In any case, the geniuses in charge of the US government are quite wrong if they think Mubarak can withstand the rising tide of protest, and the reason for their blindness isn’t hard to see. This administration seems to have forgotten the catchphrase popularized by its Clintonian predecessor: "It’s the economy, stupid." In this case, it’s the world economy, stupid: the global economic downturn that economist Nouriel Roubini – who predicted the 2008 implosion of the financial markets – says "can topple regimes." Commodity inflation means skyrocketing food prices – around two thirds of the consumer price index for emerging economies, as Roubini points out.
Roubini – and nearly every libertarian economist of the "Austrian" school – has long warned about the coming financial crisis of the West, the first seismic tremors of which we have been experiencing here in America since November 2008. But this is just the beginning: in the short term, unfunded liabilities and the interest on the national debt will account for a whopping 60 percent of GDP, and it won’t be long before it’s 100 percent. When that day comes – or, perhaps, long before it – the worldwide economic meltdown will be paying us a rather unwelcome visit, with consequences that are likely to make Tunisia, Egypt, Yemen, and Greece look like romps in the park.
Our rulers can’t see the locomotive coming down the tracks, even though they’re standing right in its way: they still insist on the myth of "American exceptionalism," which supposedly anoints us with a special destiny and gives us the right to order the world according to our uniquely acquired position of preeminence. Yet that preeminence is increasingly being called into question by the economic facts of reality – and our own refusal to get our financial house in order. Blinded by hubris, and the habit of authority, the political class in America is no different, in essence, from its counterparts in Tunisia and Egypt: corrupt, arrogant, and used to commanding obedience, the Best and the Brightest are prisoners of their own complacency. Unable to comprehend, or sympathize with, the plight of the world’s miserable masses, encased in a bubble where the worst crisis they have to personally face is a broken chair lift at Davos, these preening Louis XIVs and Marie Antoinettes are in for a rude shock.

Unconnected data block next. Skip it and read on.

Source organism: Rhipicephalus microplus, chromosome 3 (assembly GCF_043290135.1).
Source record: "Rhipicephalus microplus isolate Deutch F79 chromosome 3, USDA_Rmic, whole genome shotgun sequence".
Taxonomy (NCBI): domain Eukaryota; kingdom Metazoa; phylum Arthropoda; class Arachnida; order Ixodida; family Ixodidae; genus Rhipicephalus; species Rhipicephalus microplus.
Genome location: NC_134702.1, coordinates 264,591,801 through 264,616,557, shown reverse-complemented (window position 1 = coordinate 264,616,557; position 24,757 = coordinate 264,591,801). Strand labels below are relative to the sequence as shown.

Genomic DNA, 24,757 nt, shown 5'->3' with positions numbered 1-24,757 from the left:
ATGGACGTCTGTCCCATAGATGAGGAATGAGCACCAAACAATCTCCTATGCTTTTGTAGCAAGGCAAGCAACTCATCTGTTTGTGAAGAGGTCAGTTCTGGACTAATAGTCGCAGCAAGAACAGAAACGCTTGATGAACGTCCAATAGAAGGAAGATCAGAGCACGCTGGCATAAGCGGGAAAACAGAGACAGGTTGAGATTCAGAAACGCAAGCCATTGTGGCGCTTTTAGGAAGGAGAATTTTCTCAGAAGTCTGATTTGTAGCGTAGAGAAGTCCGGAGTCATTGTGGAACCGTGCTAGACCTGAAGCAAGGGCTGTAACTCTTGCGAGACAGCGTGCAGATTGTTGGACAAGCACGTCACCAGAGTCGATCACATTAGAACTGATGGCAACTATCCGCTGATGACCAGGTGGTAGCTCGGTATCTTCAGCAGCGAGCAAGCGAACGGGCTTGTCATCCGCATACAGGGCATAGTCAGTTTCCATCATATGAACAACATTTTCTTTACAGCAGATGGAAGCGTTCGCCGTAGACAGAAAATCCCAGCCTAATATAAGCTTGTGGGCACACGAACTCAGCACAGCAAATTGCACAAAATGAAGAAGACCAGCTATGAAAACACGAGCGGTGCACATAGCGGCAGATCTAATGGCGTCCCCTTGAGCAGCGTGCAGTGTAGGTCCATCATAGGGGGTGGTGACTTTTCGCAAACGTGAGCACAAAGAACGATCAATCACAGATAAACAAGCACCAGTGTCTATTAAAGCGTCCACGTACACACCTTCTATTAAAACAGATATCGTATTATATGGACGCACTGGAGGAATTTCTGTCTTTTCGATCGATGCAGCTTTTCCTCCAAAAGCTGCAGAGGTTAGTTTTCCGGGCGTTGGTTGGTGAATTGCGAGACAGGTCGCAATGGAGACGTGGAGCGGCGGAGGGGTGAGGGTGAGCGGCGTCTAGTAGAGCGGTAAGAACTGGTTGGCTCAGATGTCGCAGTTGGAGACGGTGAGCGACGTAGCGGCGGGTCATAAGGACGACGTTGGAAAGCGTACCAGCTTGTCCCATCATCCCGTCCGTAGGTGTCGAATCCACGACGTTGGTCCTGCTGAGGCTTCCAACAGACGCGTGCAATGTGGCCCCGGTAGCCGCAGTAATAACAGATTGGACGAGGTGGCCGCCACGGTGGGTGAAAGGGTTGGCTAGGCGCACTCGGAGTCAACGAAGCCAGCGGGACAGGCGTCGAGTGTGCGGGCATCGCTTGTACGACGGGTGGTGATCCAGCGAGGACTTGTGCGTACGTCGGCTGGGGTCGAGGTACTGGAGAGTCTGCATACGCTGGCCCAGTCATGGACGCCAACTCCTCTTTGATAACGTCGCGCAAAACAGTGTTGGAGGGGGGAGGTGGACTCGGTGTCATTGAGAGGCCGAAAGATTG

The nature of these populist revolts against authority will take on a different character according to where and when they occur, naturally enough: in Tunisia and Egypt, we see protests sparked by petty humiliations such as Mr. Bouazizi had to endure. In Greece and Great Britain, mass upsurges are the result of austerity budgets that cut ordinary people off at the knees while the banksters get bailed out. In America, we see the Tea Party rising against the tyranny of indebtedness and economic strangulation of the ordinary citizen – but this is just a prelude to the rising chorus of discontent and outright rebellion that will threaten American society in the years to come.
The revolutionary wave now sweeping the world will not exempt America, in spite of the myth of "American exceptionalism." We cannot and will not be excepted from the iron laws of economics, which mandate that you can’t consume more than you produce – no matter how many Federal Reserve notes (otherwise known as "money") you print.
The implications for US foreign policy are radical, and unsettling. While the decline and fall of the Roman Empire occurred over centuries of decay and degeneration, the process as it unfolds in America is likely to occur with what, in terms of human history, appears to be lightning speed. As our allies and satraps fall, one by one, across the Middle East and Europe, their fate prefigures our own.
Before we start cheering this world revolution as the salvation of us all, however, it ought to be remembered that revolutionary regimes often turn out to be worse than the tyrannies they’ve overthrown. There’s no telling what direction these political insurgencies will take, either in the Middle East or in America. As a negative example, recall the ideologies that arose in the 1930s in the wake of the Great Depression — German National Socialism, Italian Fascism, and Eurasian Bolshevism – and be forewarned. On a more positive note, here in the United States, at least, the possibilities are more balanced, although the dangers should not be underestimated.
What we are in for, finally, is a radical realignment of power, a vast shift that will break up the political landscape of every country on earth and shatter all the old assumptions. That old Chinese fortune-cookie curse, "May you live in interesting times," is about to come true.